Biomass accumulation in the endangered shrub Lindera melissifolia as affected by gradients of light availability and soil flooding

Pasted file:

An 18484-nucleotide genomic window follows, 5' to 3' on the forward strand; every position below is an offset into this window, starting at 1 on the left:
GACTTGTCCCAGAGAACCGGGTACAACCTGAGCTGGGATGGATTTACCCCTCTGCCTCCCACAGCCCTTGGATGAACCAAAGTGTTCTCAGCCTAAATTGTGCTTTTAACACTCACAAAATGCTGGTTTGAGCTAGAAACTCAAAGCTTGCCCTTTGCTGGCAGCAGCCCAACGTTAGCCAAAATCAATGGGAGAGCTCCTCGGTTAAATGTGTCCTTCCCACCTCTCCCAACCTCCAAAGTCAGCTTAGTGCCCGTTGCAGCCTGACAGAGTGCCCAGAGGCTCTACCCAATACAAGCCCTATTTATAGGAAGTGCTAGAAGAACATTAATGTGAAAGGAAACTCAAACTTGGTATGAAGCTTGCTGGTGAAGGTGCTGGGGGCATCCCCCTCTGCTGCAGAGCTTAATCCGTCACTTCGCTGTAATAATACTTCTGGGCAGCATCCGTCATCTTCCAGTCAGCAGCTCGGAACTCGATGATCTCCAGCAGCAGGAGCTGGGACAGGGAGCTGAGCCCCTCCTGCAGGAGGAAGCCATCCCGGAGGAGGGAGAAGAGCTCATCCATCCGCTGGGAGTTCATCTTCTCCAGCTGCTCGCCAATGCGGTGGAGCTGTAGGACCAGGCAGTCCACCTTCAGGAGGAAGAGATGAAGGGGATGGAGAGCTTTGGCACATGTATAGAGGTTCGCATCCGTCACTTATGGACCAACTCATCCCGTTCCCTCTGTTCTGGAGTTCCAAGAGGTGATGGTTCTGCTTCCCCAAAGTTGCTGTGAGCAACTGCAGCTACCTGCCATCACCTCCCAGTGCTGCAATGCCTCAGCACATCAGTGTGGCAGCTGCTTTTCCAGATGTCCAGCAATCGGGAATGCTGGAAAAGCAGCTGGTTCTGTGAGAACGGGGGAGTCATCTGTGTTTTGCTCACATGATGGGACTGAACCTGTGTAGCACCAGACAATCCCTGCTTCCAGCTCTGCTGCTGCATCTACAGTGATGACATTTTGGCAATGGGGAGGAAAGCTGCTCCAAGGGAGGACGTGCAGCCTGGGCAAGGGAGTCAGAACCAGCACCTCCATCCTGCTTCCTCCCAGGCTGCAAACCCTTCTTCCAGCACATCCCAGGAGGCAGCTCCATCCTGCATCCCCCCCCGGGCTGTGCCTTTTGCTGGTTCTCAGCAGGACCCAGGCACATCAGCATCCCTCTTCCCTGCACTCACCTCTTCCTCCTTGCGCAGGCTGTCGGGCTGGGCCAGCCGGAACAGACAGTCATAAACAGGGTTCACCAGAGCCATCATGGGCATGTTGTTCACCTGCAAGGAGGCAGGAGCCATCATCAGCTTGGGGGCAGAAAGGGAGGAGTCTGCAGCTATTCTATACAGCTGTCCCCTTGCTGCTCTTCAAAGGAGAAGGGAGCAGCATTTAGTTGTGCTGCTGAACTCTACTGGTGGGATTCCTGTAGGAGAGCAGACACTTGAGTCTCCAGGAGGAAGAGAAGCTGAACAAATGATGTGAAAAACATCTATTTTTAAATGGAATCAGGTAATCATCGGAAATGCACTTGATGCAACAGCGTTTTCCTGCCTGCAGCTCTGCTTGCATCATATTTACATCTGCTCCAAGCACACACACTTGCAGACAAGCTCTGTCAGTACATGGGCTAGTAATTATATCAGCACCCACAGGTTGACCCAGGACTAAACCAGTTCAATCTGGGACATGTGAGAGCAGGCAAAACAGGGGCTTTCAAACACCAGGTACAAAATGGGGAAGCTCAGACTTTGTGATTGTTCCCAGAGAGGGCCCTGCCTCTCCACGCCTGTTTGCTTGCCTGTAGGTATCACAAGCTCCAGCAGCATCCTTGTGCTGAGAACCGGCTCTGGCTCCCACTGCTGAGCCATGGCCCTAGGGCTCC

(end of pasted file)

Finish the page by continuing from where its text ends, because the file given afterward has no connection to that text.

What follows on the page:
We studied the impacts of light availability and soil flooding on biomass accumulation and tissue biomass fractions in Lindera melissifolia (Walt.) Blume, an endangered woody shrub of the southeastern United States. Our experiment was located in a large-scale flooding research facility where plants were established and grown for three years while receiving combinations of 70%, 37%, or 5% of full sunlight with either 0, 45, or 90 days of soil flooding. We hypothesized that biomass accumulation would decrease with decreasing light availability and that soil flooding would further reduce plant mass. In the absence of soil flooding, shrubs receiving 37% light accumulated the greatest biomass (972 g), shrubs receiving 70% light were intermediate in biomass accumulation (737 g), and shrubs receiving 5% light accumulated the least biomass (14 g). Shrubs raised beneath 37% light had root biomass fractions less indicative of water stress than shrubs raised beneath 70% light, and leaf and stem biomass fractions less indicative of light deprivation than shrubs raised beneath 5% light. The light environment also influenced how soil flooding affected L. melissifolia biomass accumulation. Soil flooding had no detectable effect on the amount of biomass accumulated by shrubs acclimated to 5% light. However, shrubs acclimated to 70% or 37% light showed a 26% decrease in biomass accumulation after 90 days of soil flooding. Our findings demonstrate a responsive plasticity of L. melissifolia biomass accumulation relative to light availability and soil flooding, and this plasticity was driven by shifts among leaf, stem, and root biomass fractions. This plasticity supports development of silvicultural options for active management of this endangered species in floodplain forests of the Mississippi Alluvial Valley.